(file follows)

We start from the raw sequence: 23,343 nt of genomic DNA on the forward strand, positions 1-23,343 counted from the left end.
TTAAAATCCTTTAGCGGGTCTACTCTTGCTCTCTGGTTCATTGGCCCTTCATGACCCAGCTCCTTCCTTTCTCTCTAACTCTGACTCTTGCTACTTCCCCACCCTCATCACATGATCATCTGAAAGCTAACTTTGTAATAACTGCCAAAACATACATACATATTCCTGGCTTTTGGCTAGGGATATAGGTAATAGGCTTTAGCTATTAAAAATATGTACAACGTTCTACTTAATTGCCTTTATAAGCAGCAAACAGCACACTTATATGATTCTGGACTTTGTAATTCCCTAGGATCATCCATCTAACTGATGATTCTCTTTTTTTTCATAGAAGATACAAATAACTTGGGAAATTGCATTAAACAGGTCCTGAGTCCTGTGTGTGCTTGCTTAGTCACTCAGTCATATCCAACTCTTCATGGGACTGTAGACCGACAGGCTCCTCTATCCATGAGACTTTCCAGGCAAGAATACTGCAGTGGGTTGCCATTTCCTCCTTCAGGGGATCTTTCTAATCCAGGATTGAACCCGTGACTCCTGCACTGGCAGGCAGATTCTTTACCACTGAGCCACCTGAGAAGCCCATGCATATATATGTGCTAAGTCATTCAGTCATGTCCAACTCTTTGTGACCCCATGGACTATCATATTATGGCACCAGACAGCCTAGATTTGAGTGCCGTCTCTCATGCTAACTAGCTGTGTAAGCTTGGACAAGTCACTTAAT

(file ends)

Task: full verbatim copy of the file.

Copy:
We start from the raw sequence: 23,343 nt of genomic DNA on the forward strand, positions 1-23,343 counted from the left end.
TTAAAATCCTTTAGCGGGTCTACTCTTGCTCTCTGGTTCATTGGCCCTTCATGACCCAGCTCCTTCCTTTCTCTCTAACTCTGACTCTTGCTACTTCCCCACCCTCATCACATGATCATCTGAAAGCTAACTTTGTAATAACTGCCAAAACATACATACATATTCCTGGCTTTTGGCTAGGGATATAGGTAATAGGCTTTAGCTATTAAAAATATGTACAACGTTCTACTTAATTGCCTTTATAAGCAGCAAACAGCACACTTATATGATTCTGGACTTTGTAATTCCCTAGGATCATCCATCTAACTGATGATTCTCTTTTTTTTCATAGAAGATACAAATAACTTGGGAAATTGCATTAAACAGGTCCTGAGTCCTGTGTGTGCTTGCTTAGTCACTCAGTCATATCCAACTCTTCATGGGACTGTAGACCGACAGGCTCCTCTATCCATGAGACTTTCCAGGCAAGAATACTGCAGTGGGTTGCCATTTCCTCCTTCAGGGGATCTTTCTAATCCAGGATTGAACCCGTGACTCCTGCACTGGCAGGCAGATTCTTTACCACTGAGCCACCTGAGAAGCCCATGCATATATATGTGCTAAGTCATTCAGTCATGTCCAACTCTTTGTGACCCCATGGACTATCATATTATGGCACCAGACAGCCTAGATTTGAGTGCCGTCTCTCATGCTAACTAGCTGTGTAAGCTTGGACAAGTCACTTAAT